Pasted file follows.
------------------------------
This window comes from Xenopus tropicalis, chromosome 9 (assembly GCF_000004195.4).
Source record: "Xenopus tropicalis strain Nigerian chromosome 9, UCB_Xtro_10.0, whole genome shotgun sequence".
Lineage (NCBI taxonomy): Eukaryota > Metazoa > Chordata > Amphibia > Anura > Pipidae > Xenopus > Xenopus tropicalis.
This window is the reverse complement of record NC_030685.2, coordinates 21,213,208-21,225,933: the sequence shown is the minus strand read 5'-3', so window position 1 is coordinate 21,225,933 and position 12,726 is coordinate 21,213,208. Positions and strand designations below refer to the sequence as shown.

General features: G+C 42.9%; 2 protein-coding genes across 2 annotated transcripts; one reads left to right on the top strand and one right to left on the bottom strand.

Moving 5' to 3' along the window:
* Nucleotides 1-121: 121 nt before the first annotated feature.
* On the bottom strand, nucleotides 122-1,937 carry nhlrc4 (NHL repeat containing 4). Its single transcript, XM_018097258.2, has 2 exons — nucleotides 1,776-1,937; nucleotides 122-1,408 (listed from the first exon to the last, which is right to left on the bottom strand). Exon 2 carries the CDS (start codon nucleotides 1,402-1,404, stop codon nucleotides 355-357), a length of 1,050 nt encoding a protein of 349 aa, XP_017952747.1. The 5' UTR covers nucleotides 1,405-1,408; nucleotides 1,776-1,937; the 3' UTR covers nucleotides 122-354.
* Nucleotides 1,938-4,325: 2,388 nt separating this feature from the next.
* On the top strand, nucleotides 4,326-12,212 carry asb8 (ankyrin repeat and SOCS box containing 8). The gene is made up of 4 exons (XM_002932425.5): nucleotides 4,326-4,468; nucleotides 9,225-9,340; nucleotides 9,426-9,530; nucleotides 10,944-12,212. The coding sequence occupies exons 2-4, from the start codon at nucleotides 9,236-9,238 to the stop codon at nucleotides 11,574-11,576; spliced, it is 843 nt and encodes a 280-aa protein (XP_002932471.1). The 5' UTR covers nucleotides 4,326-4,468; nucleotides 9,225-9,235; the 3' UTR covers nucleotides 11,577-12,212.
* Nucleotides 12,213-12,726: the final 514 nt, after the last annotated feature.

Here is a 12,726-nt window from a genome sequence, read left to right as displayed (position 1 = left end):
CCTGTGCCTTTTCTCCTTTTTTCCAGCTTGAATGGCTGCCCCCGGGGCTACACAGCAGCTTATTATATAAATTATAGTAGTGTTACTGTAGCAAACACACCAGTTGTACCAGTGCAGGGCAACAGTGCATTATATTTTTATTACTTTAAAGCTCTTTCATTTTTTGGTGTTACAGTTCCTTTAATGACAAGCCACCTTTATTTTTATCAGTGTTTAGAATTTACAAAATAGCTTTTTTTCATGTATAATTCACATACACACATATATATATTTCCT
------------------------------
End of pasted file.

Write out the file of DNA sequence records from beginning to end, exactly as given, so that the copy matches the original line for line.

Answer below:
This window comes from Xenopus tropicalis, chromosome 9 (assembly GCF_000004195.4).
Source record: "Xenopus tropicalis strain Nigerian chromosome 9, UCB_Xtro_10.0, whole genome shotgun sequence".
Lineage (NCBI taxonomy): Eukaryota > Metazoa > Chordata > Amphibia > Anura > Pipidae > Xenopus > Xenopus tropicalis.
This window is the reverse complement of record NC_030685.2, coordinates 21,213,208-21,225,933: the sequence shown is the minus strand read 5'-3', so window position 1 is coordinate 21,225,933 and position 12,726 is coordinate 21,213,208. Positions and strand designations below refer to the sequence as shown.

General features: G+C 42.9%; 2 protein-coding genes across 2 annotated transcripts; one reads left to right on the top strand and one right to left on the bottom strand.

Moving 5' to 3' along the window:
* Nucleotides 1-121: 121 nt before the first annotated feature.
* On the bottom strand, nucleotides 122-1,937 carry nhlrc4 (NHL repeat containing 4). Its single transcript, XM_018097258.2, has 2 exons — nucleotides 1,776-1,937; nucleotides 122-1,408 (listed from the first exon to the last, which is right to left on the bottom strand). Exon 2 carries the CDS (start codon nucleotides 1,402-1,404, stop codon nucleotides 355-357), a length of 1,050 nt encoding a protein of 349 aa, XP_017952747.1. The 5' UTR covers nucleotides 1,405-1,408; nucleotides 1,776-1,937; the 3' UTR covers nucleotides 122-354.
* Nucleotides 1,938-4,325: 2,388 nt separating this feature from the next.
* On the top strand, nucleotides 4,326-12,212 carry asb8 (ankyrin repeat and SOCS box containing 8). The gene is made up of 4 exons (XM_002932425.5): nucleotides 4,326-4,468; nucleotides 9,225-9,340; nucleotides 9,426-9,530; nucleotides 10,944-12,212. The coding sequence occupies exons 2-4, from the start codon at nucleotides 9,236-9,238 to the stop codon at nucleotides 11,574-11,576; spliced, it is 843 nt and encodes a 280-aa protein (XP_002932471.1). The 5' UTR covers nucleotides 4,326-4,468; nucleotides 9,225-9,235; the 3' UTR covers nucleotides 11,577-12,212.
* Nucleotides 12,213-12,726: the final 514 nt, after the last annotated feature.

Here is a 12,726-nt window from a genome sequence, read left to right as displayed (position 1 = left end):
CCTGTGCCTTTTCTCCTTTTTTCCAGCTTGAATGGCTGCCCCCGGGGCTACACAGCAGCTTATTATATAAATTATAGTAGTGTTACTGTAGCAAACACACCAGTTGTACCAGTGCAGGGCAACAGTGCATTATATTTTTATTACTTTAAAGCTCTTTCATTTTTTGGTGTTACAGTTCCTTTAATGACAAGCCACCTTTATTTTTATCAGTGTTTAGAATTTACAAAATAGCTTTTTTTCATGTATAATTCACATACACACATATATATATTTCCT